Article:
1007 that many capturing left parentheses in the entire pattern. In other words, the
1008 parentheses that are referenced need not be to the left of the reference for
1009 numbers less than 10. See the subsection entitled "Non-printing characters"
1010 .\" HTML <a href="#digitsafterbackslash">
1011 .\" </a>
1012 above
1013 .\"
1014 for further details of the handling of digits following a backslash.
1015 .P
1016 A back reference matches whatever actually matched the capturing subpattern in
1017 the current subject string, rather than anything matching the subpattern
1018 itself (see
1019 .\" HTML <a href="#subpatternsassubroutines">
1020 .\" </a>
1021 "Subpatterns as subroutines"
1022 .\"
1023 below for a way of doing that). So the pattern
1024 .sp
1025 (sens|respons)e and \e1ibility
1026 .sp
1027 matches "sense and sensibility" and "response and responsibility", but not
1028 "sense and responsibility". If caseful matching is in force at the time of the
1029 back reference, the case of letters is relevant. For example,
1030 .sp
1031 ((?i)rah)\es+\e1
1032 .sp
1033 matches "rah rah" and "RAH RAH", but not "RAH rah", even though the original
1034 capturing subpattern is matched caselessly.
1035 .P
1036 Back references to named subpatterns use the Python syntax (?P=name). We could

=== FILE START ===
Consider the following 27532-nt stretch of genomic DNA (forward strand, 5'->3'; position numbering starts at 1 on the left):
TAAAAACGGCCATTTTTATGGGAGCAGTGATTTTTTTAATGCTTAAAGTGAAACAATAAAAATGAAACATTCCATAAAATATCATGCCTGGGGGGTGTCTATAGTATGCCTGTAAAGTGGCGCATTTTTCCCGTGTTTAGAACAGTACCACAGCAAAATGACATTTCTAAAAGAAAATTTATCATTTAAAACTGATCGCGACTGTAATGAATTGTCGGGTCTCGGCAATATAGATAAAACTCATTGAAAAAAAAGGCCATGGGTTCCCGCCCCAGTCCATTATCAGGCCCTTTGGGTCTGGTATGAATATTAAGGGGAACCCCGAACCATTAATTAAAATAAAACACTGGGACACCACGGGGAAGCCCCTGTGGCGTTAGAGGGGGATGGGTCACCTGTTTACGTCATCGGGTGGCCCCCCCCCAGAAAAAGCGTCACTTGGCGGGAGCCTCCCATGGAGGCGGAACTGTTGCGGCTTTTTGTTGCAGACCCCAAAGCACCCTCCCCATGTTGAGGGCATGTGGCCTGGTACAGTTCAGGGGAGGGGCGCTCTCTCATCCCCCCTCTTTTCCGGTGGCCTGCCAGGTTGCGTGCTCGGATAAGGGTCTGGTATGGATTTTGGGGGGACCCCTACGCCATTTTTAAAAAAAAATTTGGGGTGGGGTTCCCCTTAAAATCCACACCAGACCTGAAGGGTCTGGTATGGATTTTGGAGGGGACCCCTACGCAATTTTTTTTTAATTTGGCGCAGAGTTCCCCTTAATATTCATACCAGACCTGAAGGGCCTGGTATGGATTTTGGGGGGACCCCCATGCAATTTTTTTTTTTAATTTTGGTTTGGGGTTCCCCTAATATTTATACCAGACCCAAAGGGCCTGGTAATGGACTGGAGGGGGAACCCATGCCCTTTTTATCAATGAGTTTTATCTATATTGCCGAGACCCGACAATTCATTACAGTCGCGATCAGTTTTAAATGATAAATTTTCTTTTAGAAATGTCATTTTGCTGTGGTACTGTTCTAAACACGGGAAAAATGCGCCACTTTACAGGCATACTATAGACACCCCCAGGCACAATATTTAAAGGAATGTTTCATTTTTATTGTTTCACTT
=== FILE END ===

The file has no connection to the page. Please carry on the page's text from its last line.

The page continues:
1037 rewrite the above example as follows:
1038 .sp
1039 (?<p1>(?i)rah)\es+(?P=p1)
1040 .sp
1041 There may be more than one back reference to the same subpattern. If a
1042 subpattern has not actually been used in a particular match, any back
1043 references to it always fail. For example, the pattern
1044 .sp
1045 (a|(bc))\e2
1046 .sp
1047 always fails if it starts to match "a" rather than "bc". Because there may be
1048 many capturing parentheses in a pattern, all digits following the backslash are
1049 taken as part of a potential back reference number. If the pattern continues
1050 with a digit character, some delimiter must be used to terminate the back
1051 reference. If the PCRE_EXTENDED option is set, this can be whitespace.
1052 Otherwise an empty comment (see
1053 .\" HTML <a href="#comments">
1054 .\" </a>
1055 "Comments"
1056 .\"
1057 below) can be used.
1058 .P
1059 A back reference that occurs inside the parentheses to which it refers fails
1060 when the subpattern is first used, so, for example, (a\e1) never matches.
1061 However, such references can be useful inside repeated subpatterns. For
1062 example, the pattern
1063 .sp
1064 (a|b\e1)+
1065 .sp
1066 matches any number of "a"s and also "aba", "ababbaa" etc. At each iteration of
1067 the subpattern, the back reference matches the character string corresponding
1068 to the previous iteration. In order for this to work, the pattern must be such
1069 that the first iteration does not need to match the back reference. This can be
1070 done using alternation, as in the example above, or by a quantifier with a
1071 minimum of zero.
1072 .
1073 .
1074 .\" HTML <a name="bigassertions"></a>
1076 .rs
1077 .sp
1078 An assertion is a test on the characters following or preceding the current
1079 matching point that does not actually consume any characters. The simple
1080 assertions coded as \eb, \eB, \eA, \eG, \eZ, \ez, ^ and $ are described
1081 .\" HTML <a href="#smallassertions">
1082 .\" </a>
1083 above.
1084 .\"
1085 .P
1086 More complicated assertions are coded as subpatterns. There are two kinds:
1087 those that look ahead of the current position in the subject string, and those